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Peralta v. Martel

IN THE UNITED STATES DISTRICT COURT FOR THE EASTERN DISTRICT OF CALIFORNIA


June 24, 2010

CION PERALTA, #P-33314, PLAINTIFF,
v.
M. MARTEL; D. LONG; L. OLIVAS; AND R. WILLIAMS, DEFENDANTS.

The opinion of the court was delivered by: Helen Gillmor United States District Judge

ORDER GRANTING DEFENDANTS' MOTION TO DISMISS (DOC. 25)

Plaintiff Cion Peralta filed this prisoner civil rights action pursuant to 42 U.S.C. § 1983. Plaintiff, who proceeds pro se and in forma pauperis, is incarcerated at Mule Creek State Prison in Ione, California. He alleges in his Second Amended Complaint that while incarcerated, Defendant prison officials prevented him from attending religious services, in violation of the First Amendment to the United States Constitution.

Defendants move to dismiss Plaintiff's Second Amended Complaint for failure to exhaust administrative remedies and for violating the "three strikes" rule of 28 U.S.C. § 1915(g). The motion is GRANTED.

PROCEDURAL HISTORY

On March 10, 2008, Plaintiff filed a Complaint, (Doc. 1), and an Application To Proceed In Forma Pauperis By A Prisoner, (Doc. 2).

On May 23, 2008, the Court filed an order granting Plaintiff's Application To Proceed In Forma Pauperis and dismissing Plaintiff's Complaint, with leave to amend. (Doc. 7.) On the same day, the Court filed an order directing the California Department of Corrections and Rehabilitation to collect monthly payments from Plaintiff's prison trust account to pay the $350 statutory filing fee. (Doc. 8.)

On June 3, 2008, Plaintiff filed a First Amended Complaint. (Doc. 9.)

On July 8, 2008, the Court filed an order dismissing Plaintiff's First Amended Complaint, with leave to amend. (Doc. 10.)

On July 18, 2008, Plaintiff filed a Second Amended Complaint. (Doc. 11.)

On March 16, 2009, the Court filed an order dismissing Plaintiff's Second Amended Complaint in part and directing service on Defendants. (Doc. 14.)

On March 3, 2010, Defendants filed a Motion To Dismiss. (Doc. 25.)

On April 2, 2010, Plaintiff filed an Opposition. (Doc. 27.) On April 15, 2010, Defendants filed a Reply. (Doc. 28.) Pursuant to Local Rule 78-230(h), the Court elected to decide Defendants' Motion To Dismiss on the pleadings. (Doc. 26.)

STANDARD OF REVIEW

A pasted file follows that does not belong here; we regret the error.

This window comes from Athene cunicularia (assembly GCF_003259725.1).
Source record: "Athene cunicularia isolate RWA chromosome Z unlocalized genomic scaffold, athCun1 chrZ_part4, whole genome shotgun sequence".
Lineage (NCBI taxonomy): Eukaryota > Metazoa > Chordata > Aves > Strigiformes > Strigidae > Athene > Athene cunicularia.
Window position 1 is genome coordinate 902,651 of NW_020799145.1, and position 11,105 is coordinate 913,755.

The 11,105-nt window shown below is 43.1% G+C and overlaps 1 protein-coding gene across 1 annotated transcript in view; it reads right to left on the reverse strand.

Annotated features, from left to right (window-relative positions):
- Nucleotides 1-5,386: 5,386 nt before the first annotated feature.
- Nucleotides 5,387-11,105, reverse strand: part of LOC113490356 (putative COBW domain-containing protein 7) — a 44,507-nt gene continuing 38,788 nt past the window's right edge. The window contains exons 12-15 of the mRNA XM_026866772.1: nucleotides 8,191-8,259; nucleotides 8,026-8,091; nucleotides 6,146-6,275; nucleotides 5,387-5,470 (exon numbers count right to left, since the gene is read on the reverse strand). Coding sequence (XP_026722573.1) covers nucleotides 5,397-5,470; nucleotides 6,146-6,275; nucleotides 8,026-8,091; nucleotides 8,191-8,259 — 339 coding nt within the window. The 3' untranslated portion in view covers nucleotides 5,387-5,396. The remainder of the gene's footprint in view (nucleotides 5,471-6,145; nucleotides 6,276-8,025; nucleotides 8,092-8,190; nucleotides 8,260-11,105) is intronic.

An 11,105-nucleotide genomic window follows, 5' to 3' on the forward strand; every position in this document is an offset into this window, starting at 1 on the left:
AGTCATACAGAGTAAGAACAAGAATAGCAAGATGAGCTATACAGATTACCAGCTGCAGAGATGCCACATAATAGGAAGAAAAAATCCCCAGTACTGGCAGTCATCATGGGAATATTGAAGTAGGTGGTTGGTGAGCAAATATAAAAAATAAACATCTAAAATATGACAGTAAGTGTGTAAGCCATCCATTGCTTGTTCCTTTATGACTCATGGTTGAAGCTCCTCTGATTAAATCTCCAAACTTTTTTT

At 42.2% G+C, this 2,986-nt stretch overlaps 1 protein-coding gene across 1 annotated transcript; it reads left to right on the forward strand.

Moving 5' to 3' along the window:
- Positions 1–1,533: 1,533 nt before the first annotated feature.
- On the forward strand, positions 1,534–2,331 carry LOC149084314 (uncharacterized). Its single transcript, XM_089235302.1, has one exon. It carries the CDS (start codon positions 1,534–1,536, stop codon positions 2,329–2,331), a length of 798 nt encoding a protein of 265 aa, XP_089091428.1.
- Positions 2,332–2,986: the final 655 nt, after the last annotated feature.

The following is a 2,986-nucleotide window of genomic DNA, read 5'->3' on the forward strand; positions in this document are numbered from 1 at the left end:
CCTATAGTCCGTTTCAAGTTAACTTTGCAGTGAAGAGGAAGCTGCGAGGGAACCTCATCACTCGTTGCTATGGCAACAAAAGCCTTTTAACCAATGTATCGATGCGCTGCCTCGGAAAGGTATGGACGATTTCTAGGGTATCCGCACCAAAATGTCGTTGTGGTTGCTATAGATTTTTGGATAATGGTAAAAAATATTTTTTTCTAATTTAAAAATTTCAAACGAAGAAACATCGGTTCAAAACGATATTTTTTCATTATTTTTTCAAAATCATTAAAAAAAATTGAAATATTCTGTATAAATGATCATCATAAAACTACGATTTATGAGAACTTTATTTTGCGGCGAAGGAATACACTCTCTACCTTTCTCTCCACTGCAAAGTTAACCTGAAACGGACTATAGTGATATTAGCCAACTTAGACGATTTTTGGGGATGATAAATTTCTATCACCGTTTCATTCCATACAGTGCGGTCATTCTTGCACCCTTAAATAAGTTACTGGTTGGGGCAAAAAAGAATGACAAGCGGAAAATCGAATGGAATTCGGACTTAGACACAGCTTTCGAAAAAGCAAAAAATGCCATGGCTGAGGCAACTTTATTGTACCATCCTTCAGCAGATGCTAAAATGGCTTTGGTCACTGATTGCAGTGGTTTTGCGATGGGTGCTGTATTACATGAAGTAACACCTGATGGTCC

An allegation fails to state a claim upon which relief may be granted if it is clear that plaintiff cannot prove any set of facts in support of the claim that would entitle him to relief. Hishon v. King & Spalding, 467 U.S. 69, 73 (1984); Palmer v. Roosevelt Lake Log Owners Ass'n, Inc., 651 F.2d 1289, 1294 (9th Cir. 1981).

The court must accept the complaint's allegations as true, Hosp. Bldg. Co. v. Rex Hosp. Tr., 425 U.S. 738, 740 (1976), construe pleadings in the light most favorable to plaintiff, and resolve all doubts in plaintiff's favor. Jenkins v. McKeithen, 395 U.S. 411, 421 (1969); Bernhardt v. L.A. County, 339 F.3d 920, 925 (9th Cir. 2003) (the court must construe pro se pleadings liberally and afford pro se litigants the benefit of any doubt). The court, however, is not required to accept as true any conclusory allegations, unreasonable inferences, or unwarranted deductions of fact. Western Mining Council v. Watt, 643 F.2d 618, 624 (9th Cir. 1981).

If a pleading can be cured by the allegation of additional facts, a pro se litigant is entitled to an opportunity to amend the complaint before dismissal. See Lopez v. Smith, 203 F.3d 1122, 1127-29 (9th Cir. 2000) (en banc). A district court should not, however, advise the litigant on how to cure the defects.

Such advice "would undermine district judges' role as impartial decisionmakers." Pliler v. Ford, 542 U.S. 225, 231 (2004).

ANALYSIS

Plaintiff Cion Peralta, who proceeds pro se and in forma pauperis, is incarcerated at Mule Creek State Prison in Ione, California. He alleges in his Second Amended Complaint that while incarcerated, Defendant prison officials M. Martel, D. Long, L. Olivas, and R. Williams prevented him from attending religious services, in violation of the First Amendment to the United States Constitution. Defendants move to dismiss Plaintiff Cion Peralta's Second Amended Complaint for failure to exhaust administrative remedies and for violating the "three strikes" rule under 28 U.S.C. § 1915(g).

I. PLAINTIFF DID NOT EXHAUST ADMINISTRATIVE REMEDIES BEFORE FILING HIS COMPLAINT

Defendants assert that Plaintiff failed to exhaust administrative remedies through the prison's internal grievance procedures. Plaintiff, in his Opposition to Defendants' Motion To Dismiss, did not address the issue of administrative exhaustion.

Congress, through the Prison Litigation Reform Act ("PLRA"), requires inmates to exhaust administrative remedies before pursuing a civil rights claim pursuant to 42 U.S.C. § 1983. The PLRA states:

No action shall be brought with respect to prison conditions under section 1983 of this title, or any other Federal law, by a prisoner confined in any jail, prison, or other correctional facility until such administrative remedies as are available are exhausted.

42 U.S.C. § 1997e(a). California has established an administrative procedure, through which inmates seek review of "any departmental decision, action, condition, or policy which they can demonstrate as having an adverse effect upon their welfare." Cal. Code Regs. tit. 15, § 3084.1. Under the administrative procedure, an inmate must first "attempt to resolve the grievance informally with the involved staff[.]" Id. at § 3084.2(b). If the grievance is not resolved at the informal level, the inmate may pursue an appeal at the "first formal level." Id. at § 3084.5(b). The inmate's appeal must "describe the problem and action requested." Id. at § 3084.2(1). The prison appeals coordinator can bypass the "first formal level" if the inmate challenges a policy, procedure, or regulation implemented by the institution head or by the department. Id. at §§ 3084.5(b)(1)-(2). If the inmate's request at the "first formal level" is bypassed or denied, the inmate may appeal to the "second formal level," and then to the "third formal level." Id. at §§ 3084.5(c)-(d).